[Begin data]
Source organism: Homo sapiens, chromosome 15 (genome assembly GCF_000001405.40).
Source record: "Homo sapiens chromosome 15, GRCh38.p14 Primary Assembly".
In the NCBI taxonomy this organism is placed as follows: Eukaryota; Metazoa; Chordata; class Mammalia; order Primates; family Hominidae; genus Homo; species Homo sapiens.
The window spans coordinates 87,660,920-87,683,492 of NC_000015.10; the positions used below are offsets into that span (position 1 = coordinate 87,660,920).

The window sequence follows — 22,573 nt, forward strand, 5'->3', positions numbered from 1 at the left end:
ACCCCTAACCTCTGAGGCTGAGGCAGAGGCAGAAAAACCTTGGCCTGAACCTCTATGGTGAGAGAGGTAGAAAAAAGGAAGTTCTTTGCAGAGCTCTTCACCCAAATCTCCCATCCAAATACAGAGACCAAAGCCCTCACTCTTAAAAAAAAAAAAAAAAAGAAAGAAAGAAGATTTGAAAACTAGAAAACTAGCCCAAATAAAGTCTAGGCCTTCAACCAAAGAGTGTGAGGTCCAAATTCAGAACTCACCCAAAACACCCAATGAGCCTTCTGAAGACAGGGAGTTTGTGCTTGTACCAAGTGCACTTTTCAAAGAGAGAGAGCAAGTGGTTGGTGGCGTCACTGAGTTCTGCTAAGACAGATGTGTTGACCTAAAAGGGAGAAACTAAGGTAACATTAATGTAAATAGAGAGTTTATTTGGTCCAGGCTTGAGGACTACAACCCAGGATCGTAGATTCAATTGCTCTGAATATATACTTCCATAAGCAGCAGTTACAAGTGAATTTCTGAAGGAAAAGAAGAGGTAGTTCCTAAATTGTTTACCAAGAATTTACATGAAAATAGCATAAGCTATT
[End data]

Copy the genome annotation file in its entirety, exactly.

Source organism: Homo sapiens, chromosome 15 (genome assembly GCF_000001405.40).
Source record: "Homo sapiens chromosome 15, GRCh38.p14 Primary Assembly".
In the NCBI taxonomy this organism is placed as follows: Eukaryota; Metazoa; Chordata; class Mammalia; order Primates; family Hominidae; genus Homo; species Homo sapiens.
The window spans coordinates 87,660,920-87,683,492 of NC_000015.10; the positions used below are offsets into that span (position 1 = coordinate 87,660,920).

The window sequence follows — 22,573 nt, forward strand, 5'->3', positions numbered from 1 at the left end:
ACCCCTAACCTCTGAGGCTGAGGCAGAGGCAGAAAAACCTTGGCCTGAACCTCTATGGTGAGAGAGGTAGAAAAAAGGAAGTTCTTTGCAGAGCTCTTCACCCAAATCTCCCATCCAAATACAGAGACCAAAGCCCTCACTCTTAAAAAAAAAAAAAAAAAGAAAGAAAGAAGATTTGAAAACTAGAAAACTAGCCCAAATAAAGTCTAGGCCTTCAACCAAAGAGTGTGAGGTCCAAATTCAGAACTCACCCAAAACACCCAATGAGCCTTCTGAAGACAGGGAGTTTGTGCTTGTACCAAGTGCACTTTTCAAAGAGAGAGAGCAAGTGGTTGGTGGCGTCACTGAGTTCTGCTAAGACAGATGTGTTGACCTAAAAGGGAGAAACTAAGGTAACATTAATGTAAATAGAGAGTTTATTTGGTCCAGGCTTGAGGACTACAACCCAGGATCGTAGATTCAATTGCTCTGAATATATACTTCCATAAGCAGCAGTTACAAGTGAATTTCTGAAGGAAAAGAAGAGGTAGTTCCTAAATTGTTTACCAAGAATTTACATGAAAATAGCATAAGCTATT